- Cocker spaniel
- Cavalier king charles spaniel
- Golden retriever
How Often Do Dogs Need Clipping?
Of course, it depends on the dog and your preferences, but anywhere from 1 to 12 weeks may be necessary.
In the beginning, grooming is done more frequently, but many adult dogs can be stretched out to 8-12 weeks. Always follow your groomer’s advice; if your dog’s coat gets matted it gets very hard to groom them well.
Grooming is required very frequently for large breeds with long coats, like Bearded Collies and Old English Sheepdogs.
My Dog Hates Grooming. What Can I Do?
If the coat is matted and your dog is already distressed by grooming, you may have no option but to ask a vet nurse to clip off the coat.
This will be done humanely, using a sedative sufficient to render the dog unconscious. It won’t be an attractive groom, but it will make your dog feel better. This page shows examples of a dog clip so you don’t get a nasty surprise.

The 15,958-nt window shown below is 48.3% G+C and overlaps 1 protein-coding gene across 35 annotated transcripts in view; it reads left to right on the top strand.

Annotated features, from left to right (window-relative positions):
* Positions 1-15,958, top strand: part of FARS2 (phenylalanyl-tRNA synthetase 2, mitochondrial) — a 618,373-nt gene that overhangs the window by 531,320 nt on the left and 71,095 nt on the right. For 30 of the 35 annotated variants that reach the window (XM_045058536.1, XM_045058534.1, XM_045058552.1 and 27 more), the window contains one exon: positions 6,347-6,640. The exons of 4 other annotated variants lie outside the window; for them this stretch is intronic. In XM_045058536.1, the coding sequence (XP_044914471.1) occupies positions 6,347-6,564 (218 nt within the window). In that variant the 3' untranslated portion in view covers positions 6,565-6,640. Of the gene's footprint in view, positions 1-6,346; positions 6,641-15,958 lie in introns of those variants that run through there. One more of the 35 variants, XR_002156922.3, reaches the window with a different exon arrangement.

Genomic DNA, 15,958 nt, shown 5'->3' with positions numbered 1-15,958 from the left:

If you can once again attend a groomer, the key is gentleness, patience and regularity. Talk to a groomer about the problem first, and make sure they are happy to help.
Do only as much as your dog can tolerate with each visit, even if for the first few visits all you are doing is getting your dog accustomed to the clippers again.
Supply plenty of treats and don’t be tempted to do too much too quickly. Progress is in slow steps but setbacks can take you right back to the start.
Some Local Adelaide Dog Groomers
Our experience tells us that these four local grooming salons provide a high quality service with few problems.
Cheeky Dog Salon
56A OG Road, Klemzig
Phone: 0415 079 494
The Spoilt Dog
312 Main North Rd, Prospect
Phone (08) 8344 7334
Shop 3/182 Prospect Road,Prospect 5082
Phone: 08 8269 6622
345 North East Road, Hillcrest
Phone: (08) 8266 6582